Black Tea and Circulation

June 24, 2004

In 10 healthy men, Japanese researchers found that drinking black tea improved blood flow in the coronary arteries 2 hours after consumption. A caffeinated drink used for comparison didn't have the same effect - it wasn't the caffeine. The study is in the current issue of the American Journal of Cardiology.

Commentary by Jerry Hickey, R.Ph.

Other nutrients that help improve blood flow to the heart include NAC, a combination of vitamin C and vitamin E, and the amino acid L-Arginine.

Astaxanthin Protects the Kidneys of Diabetic Mice

Astaxanthin is a carotenoid found in algae and fish. It is a much stronger antioxidant than its cousin Beta-Carotene and it does not change into vitamin A. In diabetic mice daily supplementation with Astaxanthin for 12 weeks decreased blood sugar, decreased oxidation of the kidneys, prevented damage to kidney cells and decreased the loss of protein in the urine. The study was published in Biofactors;20(1):49-59.

The Role of Nutritional Supplements in Infertile Men

Researchers found that sperm quality and sperm function improved with a combination of Zinc and Folic acid, or the carotenoid Astaxanthin, or a combination of L-Carnitine and Acetyl-L-Carnitine in a sugar-citric acid base. Astaxanthin and the Carnitine combination also increased intrauterine-assisted conception rates. The study was published in Reprod. Biomed. Online, Oct-Nov 2003;7(4):385-91.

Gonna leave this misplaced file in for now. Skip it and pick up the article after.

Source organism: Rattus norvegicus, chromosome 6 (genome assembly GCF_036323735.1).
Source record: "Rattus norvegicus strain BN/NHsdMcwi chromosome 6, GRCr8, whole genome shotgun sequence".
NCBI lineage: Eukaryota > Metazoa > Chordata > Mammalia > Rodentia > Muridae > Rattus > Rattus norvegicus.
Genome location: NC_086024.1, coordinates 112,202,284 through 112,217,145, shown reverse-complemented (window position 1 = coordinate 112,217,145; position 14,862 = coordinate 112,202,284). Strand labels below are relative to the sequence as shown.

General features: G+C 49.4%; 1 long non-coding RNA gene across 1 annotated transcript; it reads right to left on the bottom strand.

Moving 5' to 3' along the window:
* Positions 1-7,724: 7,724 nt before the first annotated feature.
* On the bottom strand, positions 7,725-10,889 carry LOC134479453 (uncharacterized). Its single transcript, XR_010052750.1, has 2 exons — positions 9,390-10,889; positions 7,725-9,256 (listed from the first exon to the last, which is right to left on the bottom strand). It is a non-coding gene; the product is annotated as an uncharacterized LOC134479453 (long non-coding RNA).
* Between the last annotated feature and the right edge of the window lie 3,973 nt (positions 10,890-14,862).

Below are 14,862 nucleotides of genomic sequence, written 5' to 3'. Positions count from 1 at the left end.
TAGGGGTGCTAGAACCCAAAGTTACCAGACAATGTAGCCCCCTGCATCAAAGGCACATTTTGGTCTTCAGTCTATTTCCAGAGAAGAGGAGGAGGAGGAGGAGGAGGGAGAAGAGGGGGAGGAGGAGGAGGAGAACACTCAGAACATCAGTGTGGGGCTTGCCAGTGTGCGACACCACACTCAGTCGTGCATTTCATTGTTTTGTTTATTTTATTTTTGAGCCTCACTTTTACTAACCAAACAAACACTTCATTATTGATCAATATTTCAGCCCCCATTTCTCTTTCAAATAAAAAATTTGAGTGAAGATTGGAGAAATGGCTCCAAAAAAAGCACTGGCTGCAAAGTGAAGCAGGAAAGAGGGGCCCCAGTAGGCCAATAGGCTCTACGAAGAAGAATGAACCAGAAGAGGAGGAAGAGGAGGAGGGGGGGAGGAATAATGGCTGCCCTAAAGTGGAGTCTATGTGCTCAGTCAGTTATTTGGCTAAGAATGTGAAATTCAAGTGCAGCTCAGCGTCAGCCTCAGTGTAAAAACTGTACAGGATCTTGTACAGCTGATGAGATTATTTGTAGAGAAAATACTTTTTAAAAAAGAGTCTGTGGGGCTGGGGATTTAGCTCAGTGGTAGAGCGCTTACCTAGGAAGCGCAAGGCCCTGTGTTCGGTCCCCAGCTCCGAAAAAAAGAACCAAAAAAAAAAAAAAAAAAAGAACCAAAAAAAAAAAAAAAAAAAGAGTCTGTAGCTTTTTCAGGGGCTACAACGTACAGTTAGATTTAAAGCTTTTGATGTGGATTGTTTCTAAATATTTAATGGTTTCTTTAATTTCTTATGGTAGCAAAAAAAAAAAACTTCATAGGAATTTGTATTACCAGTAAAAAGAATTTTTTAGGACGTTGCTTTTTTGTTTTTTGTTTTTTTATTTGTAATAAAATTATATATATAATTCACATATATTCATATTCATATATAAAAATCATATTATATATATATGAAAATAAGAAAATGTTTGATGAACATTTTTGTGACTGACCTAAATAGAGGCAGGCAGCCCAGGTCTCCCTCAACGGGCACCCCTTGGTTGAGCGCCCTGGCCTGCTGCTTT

Commentary by Jerry Hickey, R.Ph.

The Carotenoid Astaxanthin is proving to be invaluable for many conditions including fertility. Nutrients other than those mentioned above that are helpful with fertility include - L-Arginine, L-Glutamine, NAC, Vitamin E mixed Tocopherols, Vitamin C, Green Tea, Fish Oil Capsules, and Flaxseed Oil.

Carotenoids and Immune Function

Lutein, Lycopene, Astaxanthin and Canthaxanthin were as active and often even more active at stimulating the immune system to fight infections in both humans and animals. These carotenoids do not convert to vitamin A like Beta-Carotene does, so their immune protection works via different mechanisms. The study is published in the January 2004 issue of the Journal of Nutrition.